The cycle of crimeSunday, September 19, 2021
In 2003 there was a noticeable increase in the homicide statistics in St Catherine Southern. Murders increased in 2003 by almost 50 per cent.
By the end of 2004 it was obvious that the trend was continuing upwards and a crisis was at hand, reaching a record-breaking 144 homicides for the year.
It was determined that a significant increase in gang activity was at the root of the crisis and simply put, Portmore was becoming Spanish Town.
A major thrust was undertaken against the gangs, led by Superintendent Cornelius “Calf” Walker and soon followed by other law enforcement stalwarts like Senior Superintendent of Police (SSP) Terrence Bent and SSP Marlon Nesbeth.
I was part of the thrust as a district constable on the gang squad. It was a tedious, dangerous effort. The saddest part of all was that two police officers were killed on duty in their effort to contain this gang takeover.
After five long years we finally saw a reduction in 2010, after homicides peaked at 163 in 2009.
Whilst many divisions showed a reduction that year because of the Tivoli incursion, we maintained our homicide reduction under 100 for seven years.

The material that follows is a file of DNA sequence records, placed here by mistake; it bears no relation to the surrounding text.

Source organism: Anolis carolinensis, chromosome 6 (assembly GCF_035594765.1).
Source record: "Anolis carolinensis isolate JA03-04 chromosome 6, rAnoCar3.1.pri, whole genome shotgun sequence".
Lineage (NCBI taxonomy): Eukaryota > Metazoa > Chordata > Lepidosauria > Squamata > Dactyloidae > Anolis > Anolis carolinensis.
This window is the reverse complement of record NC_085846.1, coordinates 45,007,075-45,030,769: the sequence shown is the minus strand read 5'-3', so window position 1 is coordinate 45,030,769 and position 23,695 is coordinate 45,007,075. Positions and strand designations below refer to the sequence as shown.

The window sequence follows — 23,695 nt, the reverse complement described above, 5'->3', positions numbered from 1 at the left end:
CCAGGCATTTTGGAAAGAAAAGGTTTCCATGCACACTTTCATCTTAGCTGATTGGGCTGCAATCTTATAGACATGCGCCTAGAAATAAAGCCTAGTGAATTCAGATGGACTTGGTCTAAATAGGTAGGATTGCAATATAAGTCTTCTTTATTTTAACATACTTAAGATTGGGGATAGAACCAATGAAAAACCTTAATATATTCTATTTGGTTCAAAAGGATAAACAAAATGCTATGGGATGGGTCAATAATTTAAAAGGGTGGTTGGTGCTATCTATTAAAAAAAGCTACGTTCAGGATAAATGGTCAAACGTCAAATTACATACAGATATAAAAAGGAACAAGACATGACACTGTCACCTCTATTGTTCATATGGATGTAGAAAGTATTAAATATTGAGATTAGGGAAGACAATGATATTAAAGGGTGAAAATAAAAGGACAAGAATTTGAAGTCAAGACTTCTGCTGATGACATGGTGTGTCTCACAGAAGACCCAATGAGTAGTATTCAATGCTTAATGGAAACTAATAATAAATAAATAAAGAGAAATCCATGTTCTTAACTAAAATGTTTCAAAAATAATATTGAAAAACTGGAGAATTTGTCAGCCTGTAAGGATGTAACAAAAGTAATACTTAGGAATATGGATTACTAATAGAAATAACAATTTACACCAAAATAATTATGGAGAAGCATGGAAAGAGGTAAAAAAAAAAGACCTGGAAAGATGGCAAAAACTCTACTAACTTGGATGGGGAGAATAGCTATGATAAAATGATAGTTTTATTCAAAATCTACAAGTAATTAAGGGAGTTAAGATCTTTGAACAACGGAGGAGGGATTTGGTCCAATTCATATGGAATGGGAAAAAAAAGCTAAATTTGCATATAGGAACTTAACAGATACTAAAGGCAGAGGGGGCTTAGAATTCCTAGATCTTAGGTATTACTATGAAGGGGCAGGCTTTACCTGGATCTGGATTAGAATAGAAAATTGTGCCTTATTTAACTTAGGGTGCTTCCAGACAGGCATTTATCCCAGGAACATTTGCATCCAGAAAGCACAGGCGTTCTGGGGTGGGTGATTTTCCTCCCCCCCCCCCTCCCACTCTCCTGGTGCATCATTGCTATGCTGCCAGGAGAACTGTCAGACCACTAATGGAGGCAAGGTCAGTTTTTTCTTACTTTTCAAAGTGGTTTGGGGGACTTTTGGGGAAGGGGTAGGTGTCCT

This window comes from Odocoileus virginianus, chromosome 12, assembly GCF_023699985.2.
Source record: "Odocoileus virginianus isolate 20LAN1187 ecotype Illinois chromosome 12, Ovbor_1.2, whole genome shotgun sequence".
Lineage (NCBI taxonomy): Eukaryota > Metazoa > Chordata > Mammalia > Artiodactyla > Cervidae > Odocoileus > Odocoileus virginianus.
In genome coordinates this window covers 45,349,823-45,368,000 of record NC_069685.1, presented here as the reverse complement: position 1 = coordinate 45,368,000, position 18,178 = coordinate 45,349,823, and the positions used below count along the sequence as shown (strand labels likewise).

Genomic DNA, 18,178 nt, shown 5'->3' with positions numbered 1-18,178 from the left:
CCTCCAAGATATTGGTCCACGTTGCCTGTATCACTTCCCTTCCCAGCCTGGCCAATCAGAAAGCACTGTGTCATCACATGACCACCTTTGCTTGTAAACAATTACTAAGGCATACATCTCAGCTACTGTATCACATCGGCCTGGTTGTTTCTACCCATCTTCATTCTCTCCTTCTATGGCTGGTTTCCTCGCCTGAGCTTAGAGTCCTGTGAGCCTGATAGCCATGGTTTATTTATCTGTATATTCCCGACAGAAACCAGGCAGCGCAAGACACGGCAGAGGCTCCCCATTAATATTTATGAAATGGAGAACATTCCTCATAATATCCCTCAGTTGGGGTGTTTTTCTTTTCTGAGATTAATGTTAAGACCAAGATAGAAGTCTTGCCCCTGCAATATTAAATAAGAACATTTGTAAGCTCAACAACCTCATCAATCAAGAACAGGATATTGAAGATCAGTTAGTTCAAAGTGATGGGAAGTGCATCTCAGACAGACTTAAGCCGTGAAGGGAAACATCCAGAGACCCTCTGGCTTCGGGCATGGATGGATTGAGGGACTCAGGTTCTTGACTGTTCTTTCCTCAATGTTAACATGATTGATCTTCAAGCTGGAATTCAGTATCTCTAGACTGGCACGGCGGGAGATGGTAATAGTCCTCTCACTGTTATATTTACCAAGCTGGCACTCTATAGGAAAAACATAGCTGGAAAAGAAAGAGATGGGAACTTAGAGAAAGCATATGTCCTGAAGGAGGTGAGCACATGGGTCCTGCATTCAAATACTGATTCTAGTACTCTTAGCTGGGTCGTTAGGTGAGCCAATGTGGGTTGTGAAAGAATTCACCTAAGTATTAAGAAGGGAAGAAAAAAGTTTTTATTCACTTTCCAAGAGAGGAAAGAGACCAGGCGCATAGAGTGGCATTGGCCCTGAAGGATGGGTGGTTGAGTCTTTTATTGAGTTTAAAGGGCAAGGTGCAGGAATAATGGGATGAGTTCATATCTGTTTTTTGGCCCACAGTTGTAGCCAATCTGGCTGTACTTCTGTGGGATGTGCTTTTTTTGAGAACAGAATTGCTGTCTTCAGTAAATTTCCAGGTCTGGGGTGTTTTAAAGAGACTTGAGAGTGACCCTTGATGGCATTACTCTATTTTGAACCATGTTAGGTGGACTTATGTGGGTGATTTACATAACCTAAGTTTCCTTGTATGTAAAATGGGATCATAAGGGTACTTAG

In 2019 the upward trajectory began again and — again — the renewed thrust to bring the gangs to justice is ongoing. I am still here and still part of this effort.
I conducted a study to see why is it that we had to be doing this all over. We had literally turned back every major player. We even defeated the mighty Gaza Empire.
Why has there been no permanent residual effect on crime seven years later?
We had brought so many to justice and sacrificed so much.
The first thing that stood out in the probe is that the men who I am now seeking to bring to justice were between 10-12 years of age when the last thrust was conducted, ending in 2010.
All that we had done in the five-year thrust had absolutely no current impact. It did, however, save a lot of lives in the period 2010-2019.
As a member of law enforcement I realise the limitations of our ability to bring about an indefinite impact on crime, particularly murder.
However, as a social scientist, I can understand the failure.
The same conditions that created the gangs in the early 2000s still exist. The 10-year-olds simply grew into their seniors.
As police officers there was not much we could have done. We cannot prosecute on the potential and likelihood of becoming a criminal.
That is why crime fighting cannot be limited to police officers alone. It requires a cohesive collaboration involving social intervention and behavioural monitoring.
This process is not easy. You see, it is hard to sell that social conditions create criminals in slums when the vast majority of young males, 18-34, who live and have been raised there, are not criminals.
It is also economically impossible to change the social system that exists there in the short run. Over 30 years, maybe, but not over five.